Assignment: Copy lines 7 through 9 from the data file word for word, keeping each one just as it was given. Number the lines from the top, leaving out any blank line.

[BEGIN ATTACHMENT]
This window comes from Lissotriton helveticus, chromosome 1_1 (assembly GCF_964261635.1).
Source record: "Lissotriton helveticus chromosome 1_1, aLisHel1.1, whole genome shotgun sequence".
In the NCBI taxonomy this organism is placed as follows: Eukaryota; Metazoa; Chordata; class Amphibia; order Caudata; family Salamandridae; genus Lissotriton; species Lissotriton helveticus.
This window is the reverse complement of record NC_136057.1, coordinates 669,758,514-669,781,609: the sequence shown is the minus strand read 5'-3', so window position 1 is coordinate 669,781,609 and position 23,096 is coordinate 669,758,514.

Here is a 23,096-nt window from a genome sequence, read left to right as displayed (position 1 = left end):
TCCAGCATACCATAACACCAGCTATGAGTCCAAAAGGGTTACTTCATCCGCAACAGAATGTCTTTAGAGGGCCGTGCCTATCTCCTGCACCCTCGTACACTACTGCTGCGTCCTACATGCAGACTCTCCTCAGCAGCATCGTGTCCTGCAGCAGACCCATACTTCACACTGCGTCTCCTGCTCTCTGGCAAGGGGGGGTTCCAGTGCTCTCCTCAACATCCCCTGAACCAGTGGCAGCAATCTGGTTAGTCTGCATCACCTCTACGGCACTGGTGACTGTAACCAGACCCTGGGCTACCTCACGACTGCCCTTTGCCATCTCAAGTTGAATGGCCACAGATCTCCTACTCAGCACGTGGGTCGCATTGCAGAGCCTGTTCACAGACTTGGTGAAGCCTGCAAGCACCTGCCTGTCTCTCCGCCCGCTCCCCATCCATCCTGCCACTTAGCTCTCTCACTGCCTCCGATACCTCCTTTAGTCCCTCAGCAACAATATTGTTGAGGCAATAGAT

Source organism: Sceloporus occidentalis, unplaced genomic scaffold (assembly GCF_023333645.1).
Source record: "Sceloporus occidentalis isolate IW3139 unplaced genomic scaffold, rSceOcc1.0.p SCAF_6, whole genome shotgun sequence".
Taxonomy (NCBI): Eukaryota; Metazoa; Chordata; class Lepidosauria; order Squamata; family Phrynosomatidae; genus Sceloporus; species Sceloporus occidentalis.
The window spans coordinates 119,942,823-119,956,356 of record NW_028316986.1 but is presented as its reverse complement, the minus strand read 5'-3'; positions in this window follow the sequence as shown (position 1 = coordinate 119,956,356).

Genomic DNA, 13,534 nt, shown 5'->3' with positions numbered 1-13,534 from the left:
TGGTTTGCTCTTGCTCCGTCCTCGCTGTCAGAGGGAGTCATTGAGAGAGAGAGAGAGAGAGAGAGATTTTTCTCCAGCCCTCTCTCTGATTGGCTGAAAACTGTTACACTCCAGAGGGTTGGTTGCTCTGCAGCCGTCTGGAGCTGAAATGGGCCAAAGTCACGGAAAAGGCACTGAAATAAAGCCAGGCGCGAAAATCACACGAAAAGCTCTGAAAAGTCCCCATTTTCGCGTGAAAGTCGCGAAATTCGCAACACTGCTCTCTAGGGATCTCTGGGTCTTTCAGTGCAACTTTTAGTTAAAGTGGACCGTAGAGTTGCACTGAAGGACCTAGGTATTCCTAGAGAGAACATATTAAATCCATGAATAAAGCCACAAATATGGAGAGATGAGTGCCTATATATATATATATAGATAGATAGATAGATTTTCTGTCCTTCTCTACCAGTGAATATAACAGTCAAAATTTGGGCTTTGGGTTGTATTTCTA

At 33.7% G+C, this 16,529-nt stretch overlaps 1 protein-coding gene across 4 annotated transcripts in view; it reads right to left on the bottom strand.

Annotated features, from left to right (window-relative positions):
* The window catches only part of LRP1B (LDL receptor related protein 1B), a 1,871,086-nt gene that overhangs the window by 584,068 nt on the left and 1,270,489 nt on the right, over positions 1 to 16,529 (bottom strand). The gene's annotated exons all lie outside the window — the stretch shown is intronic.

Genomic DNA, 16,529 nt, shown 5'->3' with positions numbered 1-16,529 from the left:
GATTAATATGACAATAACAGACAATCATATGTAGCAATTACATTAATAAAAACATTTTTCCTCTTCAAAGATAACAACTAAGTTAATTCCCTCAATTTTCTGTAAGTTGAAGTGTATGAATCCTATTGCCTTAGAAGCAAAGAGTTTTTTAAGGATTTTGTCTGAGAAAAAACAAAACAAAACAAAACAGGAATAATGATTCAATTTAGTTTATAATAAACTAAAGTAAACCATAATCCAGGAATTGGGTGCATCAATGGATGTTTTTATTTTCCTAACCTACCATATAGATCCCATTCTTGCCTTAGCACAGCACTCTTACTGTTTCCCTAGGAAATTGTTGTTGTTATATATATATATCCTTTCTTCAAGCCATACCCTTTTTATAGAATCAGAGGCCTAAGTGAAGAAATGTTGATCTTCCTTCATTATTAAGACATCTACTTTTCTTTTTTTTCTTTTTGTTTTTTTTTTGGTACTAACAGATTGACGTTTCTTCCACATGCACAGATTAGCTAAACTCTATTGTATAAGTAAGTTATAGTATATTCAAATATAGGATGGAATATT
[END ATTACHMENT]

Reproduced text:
Source organism: Sceloporus occidentalis, unplaced genomic scaffold (assembly GCF_023333645.1).
Source record: "Sceloporus occidentalis isolate IW3139 unplaced genomic scaffold, rSceOcc1.0.p SCAF_6, whole genome shotgun sequence".
Taxonomy (NCBI): Eukaryota; Metazoa; Chordata; class Lepidosauria; order Squamata; family Phrynosomatidae; genus Sceloporus; species Sceloporus occidentalis.